The original recipe uses only rice flour and powdered bengal gram flour but I added a little twist, I've used nachni (ragi) and jowar flour.



Baked chaklis
Adapted from Divine Taste

1 cup of rice flour
1/4 cup of ragi (nachni/ finger millet) flour
1/4 cup of jowar (sorghum) flour
1/2 cup of roasted bengal gram dal (phutana), powdered in the mixie
1 tsp of salt
3/4 tsp of red chilli powder
A small pinch of hing/asafoetida
1/4 tsp of baking soda
1 tbsp of oil, I used olive oil
1 tsp of sesame seeds
Water to knead

Sift flours, red chilli powder, salt, hing and baking soda together and place it in a mixing bowl.

Now take the olive oil and heat it, but make sure it doesn't smoke. Pour this over the flour mixture and mix well.

Gradually add water to this and mix well. You will need to use your hands to knead the dough. After the dough has formed add sesame seeds and mix again.

Allow the dough to rest for about 10 minutes.



Place the dough in a piping bag fitted with a star nozzle and pipe spirals on a greased baking sheet or parchment paper. I used aluminium foil for this step. Bake the chaklis at 160 degrees for about 20-25 minutes. Keep an eye on these because, as you go on the chaklis get done faster. Remove from the oven and allow them to cool down completely, at this stage you are allowed to pop in a few just to sample, and store in either ziplock bags or an airtight container.

* You can use 1 1/2 cups of rice flour as given in the original recipe if you don't want to use the other two flours

* Taste the chakli dough as you go along and season accordingly

* Add some ajwain/carom seeds in place of sesame to give it  a different flavour

I'm sending this recipe to the Festival Cooking event at Savis Passions and also to Bake Fest, started by Vardhini, which is now being hosted at Full Scoops this month



.

Friday, August 22, 2014

Oats take a trip down south!

Weekend breakfast is always a leisurely and rather elaborate affair at our place. Elaborate here, doesn't mean a multiple course meal but, what it is actually is something that's a little more fancier than oats, bread or poha, all of which comprise our weekday breakfast menus. When you're rushing around in a city like Mumbai there isn't really enough time to make dosas or idlis for breakfast, which is why these form a part of our weekend menus.

Dosas are a must during the weekend. Generally I make the regular variety but sometimes I end up experimenting, we've had ragi dosas, jowar dosas, rava dosas, mix dal dosas, adai (made with lentils) and even pesarattu (which is made with moong). Yup, there's quite a variety to the seemingly humble dosa!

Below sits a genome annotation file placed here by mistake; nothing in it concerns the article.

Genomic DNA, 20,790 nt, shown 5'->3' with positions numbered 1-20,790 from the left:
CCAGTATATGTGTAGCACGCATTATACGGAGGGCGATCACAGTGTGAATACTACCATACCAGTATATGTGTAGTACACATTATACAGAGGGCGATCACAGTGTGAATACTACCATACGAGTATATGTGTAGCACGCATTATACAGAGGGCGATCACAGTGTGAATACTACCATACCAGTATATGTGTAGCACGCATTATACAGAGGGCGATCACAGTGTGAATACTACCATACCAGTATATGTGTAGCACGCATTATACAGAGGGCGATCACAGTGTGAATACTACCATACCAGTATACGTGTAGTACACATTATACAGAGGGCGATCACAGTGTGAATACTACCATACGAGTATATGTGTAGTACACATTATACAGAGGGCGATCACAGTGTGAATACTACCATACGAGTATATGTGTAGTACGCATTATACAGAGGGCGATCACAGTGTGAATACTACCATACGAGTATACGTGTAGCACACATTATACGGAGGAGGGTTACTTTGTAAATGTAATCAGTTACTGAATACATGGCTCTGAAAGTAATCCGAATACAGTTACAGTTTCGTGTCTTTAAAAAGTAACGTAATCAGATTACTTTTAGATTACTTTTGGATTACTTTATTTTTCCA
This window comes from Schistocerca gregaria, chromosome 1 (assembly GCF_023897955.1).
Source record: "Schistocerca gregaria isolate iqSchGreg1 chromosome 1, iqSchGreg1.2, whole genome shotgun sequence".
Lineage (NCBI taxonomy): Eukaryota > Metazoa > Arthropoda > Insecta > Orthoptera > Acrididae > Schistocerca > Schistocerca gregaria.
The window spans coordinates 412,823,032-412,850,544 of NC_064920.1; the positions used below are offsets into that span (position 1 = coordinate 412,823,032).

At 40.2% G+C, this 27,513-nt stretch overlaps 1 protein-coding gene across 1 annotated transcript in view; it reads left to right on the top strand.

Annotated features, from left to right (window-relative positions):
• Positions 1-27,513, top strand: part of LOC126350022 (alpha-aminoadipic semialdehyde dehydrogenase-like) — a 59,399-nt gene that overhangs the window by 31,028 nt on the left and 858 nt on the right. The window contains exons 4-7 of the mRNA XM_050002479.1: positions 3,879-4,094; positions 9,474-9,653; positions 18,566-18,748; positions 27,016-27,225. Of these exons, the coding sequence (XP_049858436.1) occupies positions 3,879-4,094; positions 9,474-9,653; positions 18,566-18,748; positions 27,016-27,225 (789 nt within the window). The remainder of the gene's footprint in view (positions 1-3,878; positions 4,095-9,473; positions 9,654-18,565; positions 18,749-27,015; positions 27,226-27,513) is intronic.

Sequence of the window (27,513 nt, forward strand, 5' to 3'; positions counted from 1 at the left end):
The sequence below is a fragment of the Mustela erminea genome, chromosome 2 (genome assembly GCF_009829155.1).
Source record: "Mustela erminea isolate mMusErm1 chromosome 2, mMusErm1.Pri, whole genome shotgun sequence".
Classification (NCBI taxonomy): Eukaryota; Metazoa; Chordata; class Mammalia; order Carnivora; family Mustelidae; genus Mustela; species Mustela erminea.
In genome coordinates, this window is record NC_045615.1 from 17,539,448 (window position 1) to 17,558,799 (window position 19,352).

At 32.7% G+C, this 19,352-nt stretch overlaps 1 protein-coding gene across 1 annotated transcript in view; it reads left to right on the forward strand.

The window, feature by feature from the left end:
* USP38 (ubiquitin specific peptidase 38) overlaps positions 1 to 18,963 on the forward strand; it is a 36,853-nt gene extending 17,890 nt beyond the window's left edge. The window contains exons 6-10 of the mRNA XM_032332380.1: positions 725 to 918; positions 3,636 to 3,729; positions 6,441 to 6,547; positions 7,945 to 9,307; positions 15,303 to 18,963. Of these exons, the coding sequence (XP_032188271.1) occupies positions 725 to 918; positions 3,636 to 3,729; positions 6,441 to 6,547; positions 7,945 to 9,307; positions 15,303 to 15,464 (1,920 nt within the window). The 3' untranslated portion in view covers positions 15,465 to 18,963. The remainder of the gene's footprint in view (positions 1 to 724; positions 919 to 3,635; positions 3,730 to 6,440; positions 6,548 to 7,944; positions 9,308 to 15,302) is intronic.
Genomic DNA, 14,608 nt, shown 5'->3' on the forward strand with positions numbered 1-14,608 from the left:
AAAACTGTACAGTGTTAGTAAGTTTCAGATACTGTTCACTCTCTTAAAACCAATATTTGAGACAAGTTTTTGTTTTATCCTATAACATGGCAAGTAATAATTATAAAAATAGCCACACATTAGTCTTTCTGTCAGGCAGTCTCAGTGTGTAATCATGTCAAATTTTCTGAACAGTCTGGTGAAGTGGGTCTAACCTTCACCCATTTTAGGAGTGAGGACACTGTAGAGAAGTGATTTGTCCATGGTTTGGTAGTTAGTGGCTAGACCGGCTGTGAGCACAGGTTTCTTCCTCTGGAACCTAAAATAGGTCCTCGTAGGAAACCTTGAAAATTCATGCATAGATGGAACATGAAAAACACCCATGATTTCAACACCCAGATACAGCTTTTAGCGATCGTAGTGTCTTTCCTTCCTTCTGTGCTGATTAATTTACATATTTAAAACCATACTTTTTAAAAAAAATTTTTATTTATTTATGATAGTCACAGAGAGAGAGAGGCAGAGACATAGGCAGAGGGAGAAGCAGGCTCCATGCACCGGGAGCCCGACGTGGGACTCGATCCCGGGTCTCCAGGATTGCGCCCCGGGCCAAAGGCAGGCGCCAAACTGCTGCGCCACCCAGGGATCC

One of the first breakfasts that my mother-in-law made for me when I got married and moved here was this beautiful, bursting-with-flavour dosa made with oats. I remember asking her for the recipe that time and then making a mental note of it. The other day when I was wondering which version of the dosa to make for breakfast, I thought and mulled over, suddenly from a corner of my memory I remembered this particular version and decided to go ahead with it. This is an instant variety of dosa so you can mix the batter even five minutes before it goes on the tawa and you have breakfast ready in minutes! Try it, I know you will love it.



Oats dosa
2 cups of quick cooking oats, slightly roasted (I used Quaker)
1/2 cup of rawa, the slightly thicker variety
1/3 cup of curds
1/2 cup of any chopped vegetables, I used baby corn, onion and spinach
1 green chilli, finely chopped
1/4 tsp of turmeric powder
1 tbsp of coriander leaves, chopped
3-4 curry leaves, chopped
Salt to taste
Oil to cook
Water

Place the oats, rawa, vegetables, coriander and curry leaves in a big bowl. Mix it together with a spoon. Now add the chilli, turmeric powder and curds. Mix again. Gradually add water till you get a thick batter. Adjust salt.

Keep this mixture aside for five to 10 minutes, if you have the time.

Heat a tawa and spread a thin layer of oil. Now pour one ladle/spoon full of the batter on this and spread it out evenly in the form of a disc. Cook on a medium flame. Flip over and cook again until both sides have browned or turned golden. Serve hot with chutney.

Mint chutney
This is one of the simplest chutneys to make and can be used for anything right from spreading on a sandwich to an accompaniment for dishes like idli, dosa to even in chaat. My version doesn't use coconut and is hence friendly for those who are watching their diet.

1 small bunch of mint leaves, cleaned and roughly chopped
A handful of coriander leaves, cleaned and chopped
2 cloves of garlic, I use them with the peel
1 green chilli
1/2 tbsp of roasted bengal gram dal (phutana)
Salt to taste
A little water

Grind all the ingredients together to form a smooth paste. Adjust the seasoning and then serve with dosas. This chutney can also be stored in the fridge for about three days.

*I generally roast the oats and store them, this helps them retain their shape and texture while cooking. Otherwise it turns into a mush

*You can add any kind of vegetables to this dosa, one combination that will work well is grated carrots, onion and peas. If you want to do a little exotic twist then go in for bell peppers and some chopped broccoli

*Allowing the batter to rest for at least five minutes gives all the ingredients a chance to come together. As a result you get a dosa which has more well-rounded flavours

I'm sending this recipe to the Come, join us for breakfast event at Cooking4AllSeasons